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The Paradox of Performance Related Pay Systems: 'Why Do We Keep Adopting Them in the Face of Evidence that they Fail to Motivate?'

  • David Marsden

This paper considers one of the paradoxes of incentive pay used in Britain's public services, namely that despite much evidence that it does not motivate employees, it continues to be widely used. It is argued that behind this evidence, there are significant examples in which its use has been associated with improved performance. A good part of this is to be explained by the way performance pay links pay and appraisal, and the pressure this puts on line managers to set clearer goals for their staff. There is also some evidence that the goal setting is the outcome of a form of integrative, or positive sum, negotiation between individual employees and their managers, and that it is not just 'top down'.

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File URL: http://cep.lse.ac.uk/pubs/download/dp0946.pdf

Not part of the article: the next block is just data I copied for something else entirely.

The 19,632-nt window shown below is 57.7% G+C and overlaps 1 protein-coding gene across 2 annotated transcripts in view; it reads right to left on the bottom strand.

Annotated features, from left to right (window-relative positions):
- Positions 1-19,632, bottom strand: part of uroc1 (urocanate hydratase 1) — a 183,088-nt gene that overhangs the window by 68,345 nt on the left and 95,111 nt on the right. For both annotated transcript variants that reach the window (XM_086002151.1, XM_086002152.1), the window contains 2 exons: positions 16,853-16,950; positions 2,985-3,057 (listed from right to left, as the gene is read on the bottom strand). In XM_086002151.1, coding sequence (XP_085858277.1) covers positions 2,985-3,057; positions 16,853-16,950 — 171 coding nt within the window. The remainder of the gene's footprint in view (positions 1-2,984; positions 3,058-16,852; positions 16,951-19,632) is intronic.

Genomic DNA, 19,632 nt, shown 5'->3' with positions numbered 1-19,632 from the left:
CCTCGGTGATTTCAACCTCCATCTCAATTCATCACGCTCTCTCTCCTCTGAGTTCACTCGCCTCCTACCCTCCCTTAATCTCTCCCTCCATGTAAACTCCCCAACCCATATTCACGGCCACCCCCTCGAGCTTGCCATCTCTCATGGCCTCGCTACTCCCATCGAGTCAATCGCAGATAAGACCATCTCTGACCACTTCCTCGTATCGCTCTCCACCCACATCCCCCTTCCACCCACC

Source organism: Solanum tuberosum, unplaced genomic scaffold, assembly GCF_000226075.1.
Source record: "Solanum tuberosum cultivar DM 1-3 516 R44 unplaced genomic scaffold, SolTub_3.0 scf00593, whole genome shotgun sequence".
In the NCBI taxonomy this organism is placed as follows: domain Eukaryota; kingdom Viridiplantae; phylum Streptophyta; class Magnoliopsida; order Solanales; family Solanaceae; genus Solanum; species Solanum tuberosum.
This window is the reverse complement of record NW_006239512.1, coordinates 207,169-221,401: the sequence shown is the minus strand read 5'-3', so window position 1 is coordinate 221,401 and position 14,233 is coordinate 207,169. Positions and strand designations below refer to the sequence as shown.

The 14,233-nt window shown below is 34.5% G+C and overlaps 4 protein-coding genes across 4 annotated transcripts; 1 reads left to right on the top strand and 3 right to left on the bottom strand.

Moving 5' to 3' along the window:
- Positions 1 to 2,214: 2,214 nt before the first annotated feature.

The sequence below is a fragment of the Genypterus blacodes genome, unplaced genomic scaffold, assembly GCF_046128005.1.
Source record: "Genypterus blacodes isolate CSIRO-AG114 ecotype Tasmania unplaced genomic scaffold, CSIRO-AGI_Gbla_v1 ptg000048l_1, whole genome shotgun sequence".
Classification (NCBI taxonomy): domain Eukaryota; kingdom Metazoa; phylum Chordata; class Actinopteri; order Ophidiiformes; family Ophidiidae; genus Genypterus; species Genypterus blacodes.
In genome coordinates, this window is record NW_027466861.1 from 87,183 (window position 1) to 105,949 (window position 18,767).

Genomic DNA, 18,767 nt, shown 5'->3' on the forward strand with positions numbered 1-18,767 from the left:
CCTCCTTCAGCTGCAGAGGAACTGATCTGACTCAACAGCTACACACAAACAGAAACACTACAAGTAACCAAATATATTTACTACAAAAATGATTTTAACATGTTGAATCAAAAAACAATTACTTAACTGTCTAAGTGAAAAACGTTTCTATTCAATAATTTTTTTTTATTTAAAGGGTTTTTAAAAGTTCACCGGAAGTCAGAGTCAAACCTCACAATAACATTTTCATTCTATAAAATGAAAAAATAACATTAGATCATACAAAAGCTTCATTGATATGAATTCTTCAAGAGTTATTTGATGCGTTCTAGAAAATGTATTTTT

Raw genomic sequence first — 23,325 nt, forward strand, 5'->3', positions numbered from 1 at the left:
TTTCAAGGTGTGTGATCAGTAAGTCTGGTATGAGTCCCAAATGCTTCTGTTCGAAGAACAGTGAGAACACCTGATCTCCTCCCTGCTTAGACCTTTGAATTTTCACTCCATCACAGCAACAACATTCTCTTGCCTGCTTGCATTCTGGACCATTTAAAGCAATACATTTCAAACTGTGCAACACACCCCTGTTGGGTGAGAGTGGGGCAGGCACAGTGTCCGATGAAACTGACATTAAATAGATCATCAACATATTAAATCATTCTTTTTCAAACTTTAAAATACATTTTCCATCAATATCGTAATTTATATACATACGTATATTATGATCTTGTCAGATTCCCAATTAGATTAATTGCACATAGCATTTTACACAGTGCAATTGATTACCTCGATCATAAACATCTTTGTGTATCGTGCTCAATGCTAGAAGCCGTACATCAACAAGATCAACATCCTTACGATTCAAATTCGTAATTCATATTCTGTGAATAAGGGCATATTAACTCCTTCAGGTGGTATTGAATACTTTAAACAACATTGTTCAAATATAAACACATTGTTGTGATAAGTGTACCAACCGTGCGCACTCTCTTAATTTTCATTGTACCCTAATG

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Paper provided by Centre for Economic Performance, LSE in its series CEP Discussion Papers with number dp0946.

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Date of creation: Aug 2009
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Handle: RePEc:cep:cepdps:dp0946
Contact details of provider: Web page: http://cep.lse.ac.uk/_new/publications/series.asp?prog=CEP

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  1. Tirole, J., 1993. "The Internal Organization of Government," Working papers 93-11, Massachusetts Institute of Technology (MIT), Department of Economics.
  2. Adele Atkinson & Simon Burgess & Bronwyn Croxson & Paul Gregg, 2004. "Evaluating the Impact of Performance-related Pay for Teachers in England," The Centre for Market and Public Organisation 04/113, Department of Economics, University of Bristol, UK.
  3. Richard Belfield & David Marsden, 2006. "Pay for Performance Where Output is Hard to Measure: the Case of Performance Pay for School Teachers," CEP Discussion Papers dp0747, Centre for Economic Performance, LSE.
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